When it comes to colour grading, anyone who wants to work at the high-end has had a choice between monitors that are either expensive or really expensive. The software might be available for free or not far above it nowadays, but the kit you need to run it on and view the end results has been anything but for a long time.
Netflix maintained a short list of approved monitors which started at the $18k Canon DP-V2420 level and which governed much of the early days of HDR production. But it stopped naming specific monitors just over a year ago, simply specifying that they should be Dolby Vision certified.
One of the reasons for that democratisation of approach has been because Dolby has widened its certification program as well, and the result is that monitors like the new $4000 PA32UCX look set to quite dramatically shake up this sector of the industry.
Even without the Dolby Vision certification, though, this looks like a monitor with performance to savour. Those micro LEDs give the 10bit display a local dimming ability that’s dynamically controlled across 1152 zones, meaning that it can reproduce brighter whites and deeper blacks. It also has a peak luminance level of almost 1200nits, enabling it to achieve VESA DisplayHDR 1000 certification and additional HDR standards, including that critical Dolby Vision. Quantum-dot technology delivers a wide colour gamut of 99% DCI-P3, 99.5% Adobe RGB, 89% Rec. 2020, 100% sRGB and Rec. 709 for high-end video editing and post-production.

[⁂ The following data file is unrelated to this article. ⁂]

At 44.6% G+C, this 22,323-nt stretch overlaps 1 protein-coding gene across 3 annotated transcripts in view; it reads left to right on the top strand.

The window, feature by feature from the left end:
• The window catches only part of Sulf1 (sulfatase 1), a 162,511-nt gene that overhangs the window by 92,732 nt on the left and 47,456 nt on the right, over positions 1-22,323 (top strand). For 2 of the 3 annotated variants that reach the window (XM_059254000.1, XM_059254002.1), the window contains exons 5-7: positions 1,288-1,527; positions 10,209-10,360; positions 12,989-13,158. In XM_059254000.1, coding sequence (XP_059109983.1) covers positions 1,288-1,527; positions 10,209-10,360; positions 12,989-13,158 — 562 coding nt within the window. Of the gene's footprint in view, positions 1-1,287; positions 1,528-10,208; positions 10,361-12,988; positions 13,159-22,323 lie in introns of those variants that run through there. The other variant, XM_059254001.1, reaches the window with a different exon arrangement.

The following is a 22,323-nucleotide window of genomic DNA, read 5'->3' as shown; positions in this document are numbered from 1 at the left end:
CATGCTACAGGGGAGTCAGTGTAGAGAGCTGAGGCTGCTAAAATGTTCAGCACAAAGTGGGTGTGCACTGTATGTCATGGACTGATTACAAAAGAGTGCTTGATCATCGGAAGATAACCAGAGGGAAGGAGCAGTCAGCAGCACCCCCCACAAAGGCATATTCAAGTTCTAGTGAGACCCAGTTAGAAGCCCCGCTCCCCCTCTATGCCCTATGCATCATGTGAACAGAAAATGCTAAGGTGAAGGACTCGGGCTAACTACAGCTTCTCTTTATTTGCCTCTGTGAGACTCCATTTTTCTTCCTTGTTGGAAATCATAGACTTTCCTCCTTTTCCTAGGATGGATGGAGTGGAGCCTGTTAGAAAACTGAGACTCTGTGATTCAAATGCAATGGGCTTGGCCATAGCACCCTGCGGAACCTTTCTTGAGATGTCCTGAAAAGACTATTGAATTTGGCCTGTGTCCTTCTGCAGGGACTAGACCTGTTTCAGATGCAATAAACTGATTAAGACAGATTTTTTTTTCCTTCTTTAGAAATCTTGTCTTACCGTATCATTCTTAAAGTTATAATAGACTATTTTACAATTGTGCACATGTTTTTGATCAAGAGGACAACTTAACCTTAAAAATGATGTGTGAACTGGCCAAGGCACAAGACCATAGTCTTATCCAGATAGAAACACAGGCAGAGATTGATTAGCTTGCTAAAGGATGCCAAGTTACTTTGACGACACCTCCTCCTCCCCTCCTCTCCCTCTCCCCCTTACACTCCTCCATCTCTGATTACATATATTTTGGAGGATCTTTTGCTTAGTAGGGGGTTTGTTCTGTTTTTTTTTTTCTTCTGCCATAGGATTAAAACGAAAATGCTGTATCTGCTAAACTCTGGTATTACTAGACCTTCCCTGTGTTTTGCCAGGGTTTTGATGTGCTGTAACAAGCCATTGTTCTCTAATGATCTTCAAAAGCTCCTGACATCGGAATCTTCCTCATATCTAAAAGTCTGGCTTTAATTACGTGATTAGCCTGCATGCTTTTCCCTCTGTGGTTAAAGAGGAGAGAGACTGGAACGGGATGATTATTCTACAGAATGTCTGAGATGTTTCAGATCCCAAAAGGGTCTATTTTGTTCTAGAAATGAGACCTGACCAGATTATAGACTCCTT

An ergonomic stand offers extensive swivel, tilt and height adjustments to ensure flexibility in the viewing position. Connectivity is taken care of via HDMI 2.0, DisplayPort 1.2, Thunderbolt3 USB-C and a USB hub, while every PA32UCX is also pre-calibrated to ensure Delta-E (∆E) <1 colour accuracy.